The New Normal? Participatory and interactive digital play

Today’s guest blog post is written by Adam H. Weinert.

EDITOR’S NOTE: Here’s a fantastic case study of the intersection of new technology, augmented reality, and modern dance. I hope you’ll share your thoughts in the comments below. —Gene Carr

Adam H. Weinert is a dancer and media artist based in New York. He teaches site-specific choreography and experimental methods at Barnard College and has presented his work at the Museum of Modern Art, Tate Britain, and Tate Modern, among others.

Much has been written in recent years about the new mobile audience and the myriad ways artists and arts non-profits are forced to adapt. This past year, I decided to put the theory to the test.

As a choreographer, I’ve had to acknowledge that most people who see my work will view it not during a live performance, but through video documentation — most likely streaming on the web. Increasingly, as Gene​ Carr pointed out in a blog post at the end of last year, this means via a mobile device. On average, American adults now spend more than three hours per day on their mobile devices, with 86% of that time spent using mobile apps rather than browsing mobile websites (source: Flurry Analytics). The challenge, or opportunity, then becomes how to meaningfully engage with this new dynamic rather than fall victim to it.

My most recent project, The Reaccession of Ted Shawn, sprang from my experience in 2013 when I was invited to reconstruct and re-perform the early solos of pioneering modernist choreographer Ted Shawn at the Museum of Modern Art as part of the exhibit 20 Dancers for the XXth Century, curated by Boris Charmatz. Unlike many of the other artists represented in the exhibit, Ted Shawn has no company in existence today, so the process of revival was very different. I spent my research fellowship at Jacob’s Pillow dancing in the studios his company built, reconstructing their movement from books, photographs, videos, and rumor. It felt at times as if I was dancing with ghosts. I wanted to recreate that experience for the viewer.

While researching the dances, I discovered that Shawn made a gift of his works to MoMA in the 1940s. The museum later gave these materials away, some to the newly formed New York Performing Arts Library and others to the Jacob’s Pillow archive. This move contradicted MoMA’s policy of not selling or giving away works by living artists (Shawn was living at the time of his deaccession), suggesting that because he was a dance artist the museum considered his work outside its purview. With The Reaccession of Ted Shawn, I subversively return the choreography of Ted Shawn to the institution he entrusted with its preservation.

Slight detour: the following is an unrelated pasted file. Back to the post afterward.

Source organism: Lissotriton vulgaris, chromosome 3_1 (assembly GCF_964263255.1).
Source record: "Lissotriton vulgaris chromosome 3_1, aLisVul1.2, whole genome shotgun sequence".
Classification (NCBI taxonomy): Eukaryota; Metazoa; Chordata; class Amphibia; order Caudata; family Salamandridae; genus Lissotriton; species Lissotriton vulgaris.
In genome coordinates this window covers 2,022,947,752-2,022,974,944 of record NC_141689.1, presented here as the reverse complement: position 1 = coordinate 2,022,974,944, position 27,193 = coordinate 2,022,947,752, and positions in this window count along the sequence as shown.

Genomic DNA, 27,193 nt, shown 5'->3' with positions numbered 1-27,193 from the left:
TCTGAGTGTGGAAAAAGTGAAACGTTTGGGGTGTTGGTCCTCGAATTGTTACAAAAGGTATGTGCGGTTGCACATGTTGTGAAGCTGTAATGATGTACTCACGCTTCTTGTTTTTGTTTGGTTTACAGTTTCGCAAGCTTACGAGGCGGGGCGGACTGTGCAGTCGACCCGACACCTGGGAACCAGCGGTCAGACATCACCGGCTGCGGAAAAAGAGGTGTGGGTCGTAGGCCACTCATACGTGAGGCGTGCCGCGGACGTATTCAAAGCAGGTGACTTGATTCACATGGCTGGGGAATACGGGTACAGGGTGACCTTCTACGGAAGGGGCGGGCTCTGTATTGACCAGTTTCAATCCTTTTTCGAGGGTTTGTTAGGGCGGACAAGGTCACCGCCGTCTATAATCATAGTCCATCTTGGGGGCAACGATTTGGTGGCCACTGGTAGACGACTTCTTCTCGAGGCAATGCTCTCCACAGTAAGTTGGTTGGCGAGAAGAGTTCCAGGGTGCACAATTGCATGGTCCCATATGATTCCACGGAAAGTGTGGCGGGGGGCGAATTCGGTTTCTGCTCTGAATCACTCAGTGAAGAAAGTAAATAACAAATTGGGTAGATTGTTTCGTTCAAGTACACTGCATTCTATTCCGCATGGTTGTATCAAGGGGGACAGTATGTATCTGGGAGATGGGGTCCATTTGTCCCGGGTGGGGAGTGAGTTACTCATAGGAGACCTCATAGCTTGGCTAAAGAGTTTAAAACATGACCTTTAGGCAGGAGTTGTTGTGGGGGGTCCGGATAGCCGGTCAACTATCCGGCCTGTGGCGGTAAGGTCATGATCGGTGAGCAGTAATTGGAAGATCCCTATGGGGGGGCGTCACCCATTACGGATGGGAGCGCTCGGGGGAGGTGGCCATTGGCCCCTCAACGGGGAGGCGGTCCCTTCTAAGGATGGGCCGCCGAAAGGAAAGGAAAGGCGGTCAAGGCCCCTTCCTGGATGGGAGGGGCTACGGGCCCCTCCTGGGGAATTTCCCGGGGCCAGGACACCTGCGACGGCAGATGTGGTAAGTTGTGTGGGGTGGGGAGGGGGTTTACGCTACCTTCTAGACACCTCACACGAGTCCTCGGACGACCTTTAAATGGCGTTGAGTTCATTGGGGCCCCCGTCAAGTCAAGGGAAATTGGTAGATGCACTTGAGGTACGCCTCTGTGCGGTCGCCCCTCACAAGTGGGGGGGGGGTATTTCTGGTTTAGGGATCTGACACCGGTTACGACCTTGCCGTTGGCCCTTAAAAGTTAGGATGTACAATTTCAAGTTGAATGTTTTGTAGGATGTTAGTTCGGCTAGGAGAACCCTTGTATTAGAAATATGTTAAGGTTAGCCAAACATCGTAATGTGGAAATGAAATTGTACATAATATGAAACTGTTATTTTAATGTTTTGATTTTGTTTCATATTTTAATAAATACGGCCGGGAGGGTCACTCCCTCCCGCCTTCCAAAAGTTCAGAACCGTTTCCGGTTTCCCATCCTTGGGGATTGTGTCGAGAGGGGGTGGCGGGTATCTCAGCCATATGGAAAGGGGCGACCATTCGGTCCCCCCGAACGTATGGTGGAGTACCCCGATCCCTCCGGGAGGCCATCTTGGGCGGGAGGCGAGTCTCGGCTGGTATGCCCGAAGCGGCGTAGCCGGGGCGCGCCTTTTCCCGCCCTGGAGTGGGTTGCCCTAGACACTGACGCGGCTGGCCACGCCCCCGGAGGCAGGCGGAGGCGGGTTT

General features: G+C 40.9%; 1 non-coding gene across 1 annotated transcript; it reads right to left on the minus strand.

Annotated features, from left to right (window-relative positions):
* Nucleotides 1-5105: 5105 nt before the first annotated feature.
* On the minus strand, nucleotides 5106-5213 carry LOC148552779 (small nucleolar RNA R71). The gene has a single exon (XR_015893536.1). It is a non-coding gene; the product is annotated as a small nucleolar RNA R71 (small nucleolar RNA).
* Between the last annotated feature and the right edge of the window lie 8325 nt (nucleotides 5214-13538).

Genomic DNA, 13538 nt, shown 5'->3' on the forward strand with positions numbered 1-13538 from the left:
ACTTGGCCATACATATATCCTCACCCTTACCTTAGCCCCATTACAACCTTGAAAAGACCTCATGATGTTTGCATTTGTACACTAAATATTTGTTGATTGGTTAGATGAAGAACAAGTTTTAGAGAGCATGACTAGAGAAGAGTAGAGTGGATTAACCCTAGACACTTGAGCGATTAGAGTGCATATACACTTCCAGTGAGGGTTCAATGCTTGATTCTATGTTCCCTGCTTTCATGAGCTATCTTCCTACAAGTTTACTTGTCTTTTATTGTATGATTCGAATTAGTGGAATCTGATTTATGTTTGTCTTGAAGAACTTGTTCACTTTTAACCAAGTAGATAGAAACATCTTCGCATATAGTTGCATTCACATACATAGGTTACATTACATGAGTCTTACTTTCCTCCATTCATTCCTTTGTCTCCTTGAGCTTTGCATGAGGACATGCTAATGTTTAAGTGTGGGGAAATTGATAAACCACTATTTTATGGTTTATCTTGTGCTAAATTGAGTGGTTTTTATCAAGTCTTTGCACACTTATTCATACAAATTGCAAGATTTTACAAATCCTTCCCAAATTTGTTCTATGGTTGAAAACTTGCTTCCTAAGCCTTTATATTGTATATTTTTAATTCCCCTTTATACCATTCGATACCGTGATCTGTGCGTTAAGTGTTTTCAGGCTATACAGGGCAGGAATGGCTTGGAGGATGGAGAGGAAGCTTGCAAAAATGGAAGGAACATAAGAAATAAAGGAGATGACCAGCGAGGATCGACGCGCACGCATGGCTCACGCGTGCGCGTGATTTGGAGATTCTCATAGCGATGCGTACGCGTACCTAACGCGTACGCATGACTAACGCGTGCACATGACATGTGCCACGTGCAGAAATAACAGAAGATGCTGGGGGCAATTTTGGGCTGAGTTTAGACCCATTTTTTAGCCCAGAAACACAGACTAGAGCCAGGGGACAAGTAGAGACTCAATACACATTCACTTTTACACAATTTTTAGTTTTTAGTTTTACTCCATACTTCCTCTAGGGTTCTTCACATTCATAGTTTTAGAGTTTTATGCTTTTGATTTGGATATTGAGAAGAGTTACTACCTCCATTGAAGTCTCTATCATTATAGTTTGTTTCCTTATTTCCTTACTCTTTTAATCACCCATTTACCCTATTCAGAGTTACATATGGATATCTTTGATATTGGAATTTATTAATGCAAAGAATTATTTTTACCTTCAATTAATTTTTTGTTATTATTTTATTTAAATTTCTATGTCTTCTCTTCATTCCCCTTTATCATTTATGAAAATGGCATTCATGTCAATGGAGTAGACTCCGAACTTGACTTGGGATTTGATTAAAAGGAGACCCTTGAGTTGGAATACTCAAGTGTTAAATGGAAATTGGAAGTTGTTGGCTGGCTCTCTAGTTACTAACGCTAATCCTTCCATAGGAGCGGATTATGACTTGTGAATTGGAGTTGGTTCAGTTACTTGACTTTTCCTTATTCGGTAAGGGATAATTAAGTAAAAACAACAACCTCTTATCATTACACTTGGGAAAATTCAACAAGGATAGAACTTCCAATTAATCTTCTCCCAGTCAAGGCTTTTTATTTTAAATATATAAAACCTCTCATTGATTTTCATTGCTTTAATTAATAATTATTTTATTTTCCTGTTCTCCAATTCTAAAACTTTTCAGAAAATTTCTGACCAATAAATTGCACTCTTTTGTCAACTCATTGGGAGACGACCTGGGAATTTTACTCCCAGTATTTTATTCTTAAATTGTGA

Reaccession is accessed by a mobile app that uses augmented reality, a technology that enables audiences to find location-specific triggers throughout the museum to load my reconstructions of Shawn’s works on their mobile devices in the exact location of their performances. Shawn’s modernist solos, built from the physical images of the laboring man, re-performed with crystalline precision and filmed by Philippe Tremblay-Berberi, are resituated in the open-access, participatory key of contemporary technology. This is an entirely new kind of reconstruction: a strange intersection of live modernist works with contemporary, technology-enabled approaches to audience experience. My museum pieces take shape both as embodiments of dance-historical material and as ghosts — dances superimposed on a space no longer inhabited by the dancer — bringing a welcome challenge to dance’s interaction with the museum as well as new horizons for the preservation and dissemination of this ephemeral form outside its rarely accessed archives.

To participate, turn your smartphone into a time machine by following the directions on this website, which will lead you through the museum’s five floors. The mobile app will recognize architectural details and museum signage to trigger the digital installation. The MoMA map is also rigged within the app, allowing you to take aspects of the installation home with you or view them online. In the third and final phase of the installation, “Without Consent” (active Aug. 5 through Sept. 2), you are invited to co-create content by adding your own impressions, performances, and critiques.

​There was no press release, no physical presence at the museum, and no official sponsorship of any kind. The results were staggering. The digital installation achieved more than 5,000 visitors ​​in its first weekend and was written up in the Financial Times, Time Out New York magazine, Gizmodo, and even Wikipedia. (For more press coverage, click here.)

The success of my digital intervention at MoMA demonstrates that this kind of participatory and interactive digital play generates interest across disciplines. The media tended to focus on the subversive, unauthorized aspect of the installation, an angle that I invited and perhaps encouraged, but that represents only a part of the conversation I wanted to instigate. I’m more interested in creating new places and ways for arts institutions, and those inside them, to construct meaning.

We’re told that the best way to stay visible and thriving on the web is to turn your site into a space that is not only accessed, but is somehow built by your users. Performing arts organizations, however, have been overwhelmingly focused on off-site mobile engagement such as ticket sales, artist information, and organizational history. Audiences expect contextually relevant information and services to be immediately accessible wherever they go. Performing arts organizations need to meet this expectation head-on. If not, someone like me might do it for you.

Learn More about PatronManager, the powerful CRM platform that helps you sell more tickets, raise more money, and cultivate stronger bonds with your audience, all in one database.